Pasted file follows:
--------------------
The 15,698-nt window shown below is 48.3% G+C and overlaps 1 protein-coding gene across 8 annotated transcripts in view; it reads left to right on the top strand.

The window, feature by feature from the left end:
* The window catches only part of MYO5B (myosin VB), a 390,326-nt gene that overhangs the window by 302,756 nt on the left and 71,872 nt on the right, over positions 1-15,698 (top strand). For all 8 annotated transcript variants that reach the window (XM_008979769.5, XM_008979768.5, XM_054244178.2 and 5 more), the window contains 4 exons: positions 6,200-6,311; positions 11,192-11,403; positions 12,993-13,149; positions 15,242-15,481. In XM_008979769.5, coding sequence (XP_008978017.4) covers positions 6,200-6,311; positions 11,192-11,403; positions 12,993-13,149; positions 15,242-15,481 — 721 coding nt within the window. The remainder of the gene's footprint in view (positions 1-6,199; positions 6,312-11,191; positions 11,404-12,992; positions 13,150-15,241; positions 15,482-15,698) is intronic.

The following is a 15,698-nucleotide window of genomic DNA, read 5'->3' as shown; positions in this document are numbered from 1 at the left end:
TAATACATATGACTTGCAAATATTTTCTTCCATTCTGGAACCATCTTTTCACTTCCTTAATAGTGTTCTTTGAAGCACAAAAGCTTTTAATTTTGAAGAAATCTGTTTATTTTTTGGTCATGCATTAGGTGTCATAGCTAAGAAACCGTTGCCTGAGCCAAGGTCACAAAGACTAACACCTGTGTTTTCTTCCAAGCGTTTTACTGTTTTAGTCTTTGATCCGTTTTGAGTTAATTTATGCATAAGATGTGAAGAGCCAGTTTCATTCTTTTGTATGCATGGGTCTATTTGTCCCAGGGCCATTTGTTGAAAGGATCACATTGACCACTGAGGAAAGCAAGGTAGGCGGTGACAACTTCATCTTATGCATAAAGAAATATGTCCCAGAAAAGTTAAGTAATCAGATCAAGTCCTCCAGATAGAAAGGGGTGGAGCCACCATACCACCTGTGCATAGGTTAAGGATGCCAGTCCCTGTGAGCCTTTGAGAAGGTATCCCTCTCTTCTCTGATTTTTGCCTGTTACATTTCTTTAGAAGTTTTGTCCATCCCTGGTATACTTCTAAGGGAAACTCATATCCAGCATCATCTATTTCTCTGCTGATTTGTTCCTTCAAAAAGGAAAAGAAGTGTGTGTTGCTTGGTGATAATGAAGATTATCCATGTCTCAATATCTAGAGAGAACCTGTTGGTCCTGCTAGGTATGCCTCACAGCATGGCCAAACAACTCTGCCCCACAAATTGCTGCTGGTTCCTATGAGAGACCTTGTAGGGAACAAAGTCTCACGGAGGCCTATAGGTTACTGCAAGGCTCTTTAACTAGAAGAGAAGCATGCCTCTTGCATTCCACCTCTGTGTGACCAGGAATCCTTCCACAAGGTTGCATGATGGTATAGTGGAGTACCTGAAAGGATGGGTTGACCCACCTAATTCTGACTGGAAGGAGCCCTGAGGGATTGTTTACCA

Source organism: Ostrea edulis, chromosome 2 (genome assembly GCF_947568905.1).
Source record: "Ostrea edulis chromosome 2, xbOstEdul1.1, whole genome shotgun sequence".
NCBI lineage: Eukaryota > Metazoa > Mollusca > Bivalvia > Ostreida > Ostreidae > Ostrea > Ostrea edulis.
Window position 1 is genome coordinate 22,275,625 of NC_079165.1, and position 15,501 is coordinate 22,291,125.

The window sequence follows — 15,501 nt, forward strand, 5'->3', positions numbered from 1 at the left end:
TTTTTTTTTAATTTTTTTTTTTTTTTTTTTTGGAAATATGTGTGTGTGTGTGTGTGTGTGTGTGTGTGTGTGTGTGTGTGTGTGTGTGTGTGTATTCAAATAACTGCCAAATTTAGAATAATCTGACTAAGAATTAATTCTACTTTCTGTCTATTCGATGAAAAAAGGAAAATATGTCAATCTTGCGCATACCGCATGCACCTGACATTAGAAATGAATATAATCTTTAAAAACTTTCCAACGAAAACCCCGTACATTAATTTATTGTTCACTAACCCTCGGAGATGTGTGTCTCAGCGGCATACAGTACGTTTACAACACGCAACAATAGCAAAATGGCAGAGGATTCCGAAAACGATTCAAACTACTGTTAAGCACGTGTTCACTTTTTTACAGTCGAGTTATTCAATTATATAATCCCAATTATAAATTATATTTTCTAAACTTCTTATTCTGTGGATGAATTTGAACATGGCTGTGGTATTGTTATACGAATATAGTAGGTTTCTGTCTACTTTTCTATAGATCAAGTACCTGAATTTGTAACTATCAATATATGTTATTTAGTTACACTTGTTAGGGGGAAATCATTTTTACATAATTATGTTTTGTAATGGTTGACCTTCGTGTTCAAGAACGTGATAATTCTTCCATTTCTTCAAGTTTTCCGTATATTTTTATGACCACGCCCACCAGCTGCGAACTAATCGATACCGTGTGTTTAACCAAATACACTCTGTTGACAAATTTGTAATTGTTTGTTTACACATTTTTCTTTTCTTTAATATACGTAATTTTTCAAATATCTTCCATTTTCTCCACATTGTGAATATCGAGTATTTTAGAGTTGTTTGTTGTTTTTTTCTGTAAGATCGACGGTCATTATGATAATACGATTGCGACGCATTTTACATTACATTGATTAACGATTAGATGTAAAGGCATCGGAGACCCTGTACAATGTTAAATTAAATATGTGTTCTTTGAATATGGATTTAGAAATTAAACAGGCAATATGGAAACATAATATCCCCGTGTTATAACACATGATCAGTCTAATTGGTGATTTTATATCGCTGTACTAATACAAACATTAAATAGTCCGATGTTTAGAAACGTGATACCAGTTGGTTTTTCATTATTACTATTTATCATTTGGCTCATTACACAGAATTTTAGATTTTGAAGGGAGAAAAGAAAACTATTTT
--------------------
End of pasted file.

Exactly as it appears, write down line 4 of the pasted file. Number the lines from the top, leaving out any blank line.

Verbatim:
The following is a 15,698-nucleotide window of genomic DNA, read 5'->3' as shown; positions in this document are numbered from 1 at the left end: